*Note: Google can, and often does, update the patches for the latest security bulletin all the way until the public release. These updates can happen if new vulnerabilities and bugs have been found, if Google decides to remove certain patches from the monthly bulletin due to it breaking critical components, if Google updates a patch to resolve a bug created by the previous version of the patch, and other reasons.
Why do I need to wait so long to receive a security patch on my phone?
While it’s true that Android Partners (read: all major OEMs) received security patches well in advance of their release, many are painfully aware that they possibly won’t receive a security update for months after its release. This is generally down to one of four reasons.
- OEMs may need to make heavy technical changes in order to accommodate a security patch, as it may conflict with existing code.
- The vendor is slow at providing update source-code for closed-source components.
- Carrier certification may take time.
- Companies may be unwilling to release a security update without also releasing a feature at the same time.
While all of these are valid reasons for a business not to release a security patch, the end-user doesn’t always care about any of those. Admittedly, the end-user doesn’t always care about security patches either, though they should. Initiatives like Project Treble, extended Linux LTS, and Project Mainline are helping to eliminate the technical difficulties of merging these security patches, but it’s not enough to make OEMs consistently strive to put out updates. With a Generic Kernel Image, or GKI, SoC vendors and OEMs will have an easier time merging upstream Linux kernel patches, though we likely won’t see the first devices with GKI until next year.
But an interesting piece of information that most don’t know is that major OEMs must provide “at least four security updates” within a year of a device’s launch, and 2 years of updates overall. Google has not confirmed these specific terms, but the company did confirm that they “worked on building security patching into [their] OEM agreements”. As for Android Enterprise Recommended (AER) devices, devices are required to get security updates within 90 days of release for 3 years. Rugged AER devices are required to get 5 years of security updates. Android One devices are supposed to get security updates every month for 3 years.
What’s in a security patch?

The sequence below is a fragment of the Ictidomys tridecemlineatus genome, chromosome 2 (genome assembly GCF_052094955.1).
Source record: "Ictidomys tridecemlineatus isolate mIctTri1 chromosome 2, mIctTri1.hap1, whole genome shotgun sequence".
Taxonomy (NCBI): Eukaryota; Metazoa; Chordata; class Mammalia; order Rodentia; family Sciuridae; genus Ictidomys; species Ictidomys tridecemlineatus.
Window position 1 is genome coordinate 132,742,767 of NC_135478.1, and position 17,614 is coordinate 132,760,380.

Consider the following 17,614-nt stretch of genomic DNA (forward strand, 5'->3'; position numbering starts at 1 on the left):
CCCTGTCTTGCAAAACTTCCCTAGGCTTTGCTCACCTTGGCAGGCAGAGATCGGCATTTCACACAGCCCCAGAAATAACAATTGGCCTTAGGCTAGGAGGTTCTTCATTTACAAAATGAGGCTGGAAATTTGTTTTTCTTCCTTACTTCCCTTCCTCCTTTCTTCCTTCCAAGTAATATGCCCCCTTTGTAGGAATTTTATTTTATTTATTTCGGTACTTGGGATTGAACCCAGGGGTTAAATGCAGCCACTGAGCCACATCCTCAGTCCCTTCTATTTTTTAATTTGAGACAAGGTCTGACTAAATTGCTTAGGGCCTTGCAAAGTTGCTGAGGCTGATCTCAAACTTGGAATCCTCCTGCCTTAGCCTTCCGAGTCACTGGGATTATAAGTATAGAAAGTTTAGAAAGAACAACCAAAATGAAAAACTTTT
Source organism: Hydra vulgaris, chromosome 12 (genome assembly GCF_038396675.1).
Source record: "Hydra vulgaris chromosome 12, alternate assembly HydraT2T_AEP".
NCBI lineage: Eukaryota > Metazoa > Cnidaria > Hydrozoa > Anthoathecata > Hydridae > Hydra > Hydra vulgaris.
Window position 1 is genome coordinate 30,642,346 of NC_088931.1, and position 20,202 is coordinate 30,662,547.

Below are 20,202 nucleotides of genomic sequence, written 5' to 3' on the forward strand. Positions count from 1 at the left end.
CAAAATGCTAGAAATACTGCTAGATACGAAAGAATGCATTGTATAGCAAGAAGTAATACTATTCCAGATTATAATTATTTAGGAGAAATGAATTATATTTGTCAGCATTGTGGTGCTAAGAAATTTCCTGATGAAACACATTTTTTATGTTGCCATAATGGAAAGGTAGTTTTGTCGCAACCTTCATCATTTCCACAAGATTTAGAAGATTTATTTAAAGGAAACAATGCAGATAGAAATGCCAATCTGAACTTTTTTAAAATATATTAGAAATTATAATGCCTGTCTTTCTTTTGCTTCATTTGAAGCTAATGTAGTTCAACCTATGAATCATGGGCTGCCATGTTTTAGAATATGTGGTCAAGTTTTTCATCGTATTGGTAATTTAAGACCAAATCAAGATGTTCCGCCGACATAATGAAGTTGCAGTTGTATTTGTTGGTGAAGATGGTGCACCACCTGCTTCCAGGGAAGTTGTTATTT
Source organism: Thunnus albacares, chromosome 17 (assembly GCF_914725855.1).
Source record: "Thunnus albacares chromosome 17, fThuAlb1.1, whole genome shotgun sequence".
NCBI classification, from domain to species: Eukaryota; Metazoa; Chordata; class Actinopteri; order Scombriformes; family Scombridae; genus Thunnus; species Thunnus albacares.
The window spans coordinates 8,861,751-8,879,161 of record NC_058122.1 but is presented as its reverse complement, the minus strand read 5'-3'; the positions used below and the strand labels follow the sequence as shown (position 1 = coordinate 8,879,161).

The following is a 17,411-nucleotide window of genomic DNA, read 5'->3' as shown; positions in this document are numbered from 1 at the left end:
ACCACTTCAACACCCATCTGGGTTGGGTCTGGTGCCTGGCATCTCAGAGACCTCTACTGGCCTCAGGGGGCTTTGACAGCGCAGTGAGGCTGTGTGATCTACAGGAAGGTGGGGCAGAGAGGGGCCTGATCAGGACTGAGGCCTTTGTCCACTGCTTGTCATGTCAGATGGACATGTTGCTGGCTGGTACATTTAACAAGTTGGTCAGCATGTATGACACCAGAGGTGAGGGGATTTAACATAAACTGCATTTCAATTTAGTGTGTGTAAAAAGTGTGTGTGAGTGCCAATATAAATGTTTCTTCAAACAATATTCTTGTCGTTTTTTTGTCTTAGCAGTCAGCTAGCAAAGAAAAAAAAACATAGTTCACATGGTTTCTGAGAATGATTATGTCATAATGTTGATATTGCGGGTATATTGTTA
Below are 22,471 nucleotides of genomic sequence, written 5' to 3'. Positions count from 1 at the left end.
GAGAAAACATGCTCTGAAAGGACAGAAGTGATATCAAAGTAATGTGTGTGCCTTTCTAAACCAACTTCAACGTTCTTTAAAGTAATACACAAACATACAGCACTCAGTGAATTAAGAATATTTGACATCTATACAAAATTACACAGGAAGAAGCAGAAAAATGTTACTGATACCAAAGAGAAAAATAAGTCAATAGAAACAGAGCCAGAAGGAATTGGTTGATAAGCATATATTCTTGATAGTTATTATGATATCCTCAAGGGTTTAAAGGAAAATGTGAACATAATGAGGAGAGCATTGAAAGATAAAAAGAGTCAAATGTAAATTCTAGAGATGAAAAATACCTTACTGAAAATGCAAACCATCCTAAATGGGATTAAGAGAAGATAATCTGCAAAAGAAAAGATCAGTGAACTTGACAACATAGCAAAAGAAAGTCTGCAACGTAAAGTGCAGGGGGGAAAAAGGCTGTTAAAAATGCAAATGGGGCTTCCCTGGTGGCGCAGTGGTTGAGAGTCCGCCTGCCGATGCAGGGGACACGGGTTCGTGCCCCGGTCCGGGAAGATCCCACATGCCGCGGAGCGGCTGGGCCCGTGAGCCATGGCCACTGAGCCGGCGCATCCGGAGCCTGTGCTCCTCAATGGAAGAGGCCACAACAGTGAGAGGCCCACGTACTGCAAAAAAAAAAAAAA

A security patch is just another update, though generally a lot smaller with changes to individual frameworks and system modules rather than system-wide improvements or changes. Each month, Google provides device OEMs with a zip file that contains patches for all major Android versions currently still supported, along with a security test suite. This test suite helps OEMs catch gaps in security patches, to ensure that they don’t miss anything and that the patches were merged appropriately. As the month goes on, Google may make minor revisions such as deciding that one specific patch is optional, specifically if there are troubles implementing it.
What about custom ROMs?
If your smartphone doesn’t get many security updates, that doesn’t necessarily mean you’re better off switching to a custom ROM. While true that you will get security updates that you would not have gotten otherwise, that’s only half of the story. Unlocking your bootloader leaves you susceptible to physical attacks on your device, even if on the software side, security is hardened. That’s not to say you shouldn’t use custom ROMs, it’s just that there are other concerns when it comes to using them that don’t apply if your bootloader is kept locked. If you’re more worried about the software side of things, then you’re still better off with a custom ROM that gets frequent security patches.
But remember we talked about the difference between YYYY-MM-01 and YYYY-MM-05 patches? The -05 patch level contains Linux kernel patches as well as vendor patches – patches applied to closed-source software. This means custom ROM developers are at the mercy of whatever OEM they’re developing for, and if the OEM releases updated blobs or not. This is fine for devices that are still updated by the manufacturer, but for devices that aren’t, the patches applied can only be applied to the Android framework and the Linux kernel. This is why LineageOS‘ Trust Interface shows two security patch levels – one being platform, the other being vendor. Even though custom ROMs for unsupported devices can’t fully integrate all of the latest patches, they’re going to be more secure than the older, outdated ROM.